4to., pp. xxii, 69, ; with half-title and a sixteen-page list of 961 subscribers; apart from slight fraying a very good copy, uncut, in original blue-grey wrappers and tan paper spine.
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The Sorrows of Werter: a Poem …
First edition. Amelia Pickering’s ‘melancholy, contemplative poem’ (Todd) was one of a spate of works in English and German founded on Goethe’s novel, including poems by Charlotte Smith and Mary Robinson, both subscribers here. Pickering ‘gives to Charlotte a voice, if rather weakly moralistic, and to Werter suffering which is acute, credible and unhysterical’ (Feminist Companion citing ‘The Sorrows of Young Charlotte: Werter’s English Sisters’, Goethe Yearbook, 1986).
Mary Wollstonecraft, however, was not enthusiastic. ‘To pity Werter we must read the original ... The energy … is lost in this smooth, and even faithful, imitation … Werter is dead from the beginning: we hear his very words; but the spirit which animated them is fled …’ (Analytical Review, January 1789).
Speck Collection 1155.
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Poetick Miscellanies …
First edition. Writing from the isolation of Newcastle, then a rural parish in fell country, Rawlet developed a mode of religious and descriptive poetry distinctly out of step with his own age, as is acknowledged by the editor in a verse preface: ‘Reader, expect not here, the filth of th’ Stage, / Poems that please, but more debauch the Age.’ Rawlet’s poems, such as ‘On a great Thunder and Storm’, ‘On a Cross with a Crown upon it, in Burton, betwixt Lancashire and Kendale’, and ‘On the sight of Furness Fells’, while looking back to Herbert in their weaving of the spiritual and the physical, please more by their anticipation of the topographical and sentimental concerns of the succeeding century.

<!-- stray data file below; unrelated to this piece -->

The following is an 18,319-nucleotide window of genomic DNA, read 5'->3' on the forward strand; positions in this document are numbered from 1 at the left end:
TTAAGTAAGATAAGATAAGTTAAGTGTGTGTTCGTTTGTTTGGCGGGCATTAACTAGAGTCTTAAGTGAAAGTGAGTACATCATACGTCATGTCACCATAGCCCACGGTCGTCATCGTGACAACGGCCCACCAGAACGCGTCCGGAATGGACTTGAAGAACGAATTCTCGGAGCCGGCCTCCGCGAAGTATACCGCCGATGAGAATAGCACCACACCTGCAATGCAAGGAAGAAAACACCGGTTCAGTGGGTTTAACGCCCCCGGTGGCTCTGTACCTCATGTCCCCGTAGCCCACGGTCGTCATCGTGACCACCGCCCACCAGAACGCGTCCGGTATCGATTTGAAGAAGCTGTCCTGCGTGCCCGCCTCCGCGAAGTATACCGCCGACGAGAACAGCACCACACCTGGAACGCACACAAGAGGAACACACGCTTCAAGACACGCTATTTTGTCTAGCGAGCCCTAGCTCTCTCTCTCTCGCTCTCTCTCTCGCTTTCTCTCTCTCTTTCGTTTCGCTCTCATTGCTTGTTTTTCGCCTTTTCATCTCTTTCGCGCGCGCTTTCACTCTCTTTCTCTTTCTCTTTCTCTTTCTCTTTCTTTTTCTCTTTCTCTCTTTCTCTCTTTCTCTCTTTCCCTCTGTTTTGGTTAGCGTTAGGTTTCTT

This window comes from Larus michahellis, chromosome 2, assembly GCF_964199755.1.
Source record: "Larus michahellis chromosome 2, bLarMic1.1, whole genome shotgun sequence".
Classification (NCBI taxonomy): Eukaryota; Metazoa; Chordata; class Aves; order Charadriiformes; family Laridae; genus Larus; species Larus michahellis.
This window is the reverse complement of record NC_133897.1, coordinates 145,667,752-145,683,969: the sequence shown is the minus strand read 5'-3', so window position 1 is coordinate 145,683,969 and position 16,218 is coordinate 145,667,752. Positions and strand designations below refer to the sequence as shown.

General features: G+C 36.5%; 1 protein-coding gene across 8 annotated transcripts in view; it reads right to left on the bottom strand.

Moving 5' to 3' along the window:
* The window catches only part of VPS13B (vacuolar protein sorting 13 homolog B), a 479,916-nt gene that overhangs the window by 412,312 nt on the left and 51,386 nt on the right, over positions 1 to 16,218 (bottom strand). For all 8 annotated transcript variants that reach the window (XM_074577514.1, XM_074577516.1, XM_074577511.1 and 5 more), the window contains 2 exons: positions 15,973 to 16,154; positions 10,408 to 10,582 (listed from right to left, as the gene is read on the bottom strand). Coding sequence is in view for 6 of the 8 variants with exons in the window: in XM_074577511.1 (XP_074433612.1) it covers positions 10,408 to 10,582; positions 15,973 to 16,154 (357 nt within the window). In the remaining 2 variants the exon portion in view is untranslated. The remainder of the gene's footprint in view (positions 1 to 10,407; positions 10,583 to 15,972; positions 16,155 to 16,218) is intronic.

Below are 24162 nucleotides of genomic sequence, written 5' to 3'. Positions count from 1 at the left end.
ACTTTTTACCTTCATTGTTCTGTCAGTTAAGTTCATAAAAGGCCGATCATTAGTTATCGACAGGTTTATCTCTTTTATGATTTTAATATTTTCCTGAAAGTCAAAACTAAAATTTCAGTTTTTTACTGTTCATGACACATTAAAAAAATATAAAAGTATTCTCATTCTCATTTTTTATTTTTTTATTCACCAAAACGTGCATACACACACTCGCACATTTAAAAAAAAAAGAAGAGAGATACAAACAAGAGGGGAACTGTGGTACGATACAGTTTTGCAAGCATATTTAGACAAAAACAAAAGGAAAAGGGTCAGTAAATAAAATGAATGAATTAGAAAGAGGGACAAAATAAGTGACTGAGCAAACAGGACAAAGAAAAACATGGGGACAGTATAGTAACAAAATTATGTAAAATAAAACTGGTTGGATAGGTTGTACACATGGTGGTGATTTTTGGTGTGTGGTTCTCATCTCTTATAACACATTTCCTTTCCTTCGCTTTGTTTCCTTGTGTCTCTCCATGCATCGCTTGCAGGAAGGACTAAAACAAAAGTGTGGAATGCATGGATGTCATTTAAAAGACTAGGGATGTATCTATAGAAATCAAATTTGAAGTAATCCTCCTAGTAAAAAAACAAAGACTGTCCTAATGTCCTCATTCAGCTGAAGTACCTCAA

[BYRON, George Gordon, Lord].
Lara, a Tale. [and] Jacqueline, a Tale [by Samuel Rogers].
First edition, Randolph’s fourth variant (with the crooked roman numeral on p. 82 and the fallen period on p. 20). By 1814 Byron was heavily pressed by debts, having previously refused payment for his poems. For Lara, the fourth of Byron’s Levantine poems, published on the back of The Corsair (‘The reader … may probably regard it as a sequel to a poem that recently appeared’), he accepted Murray’s offer of £700, thenceforth driving hard bargains for copyrights to his work. Jacqueline had previously been printed for private circulation; Lara appears here for the first time.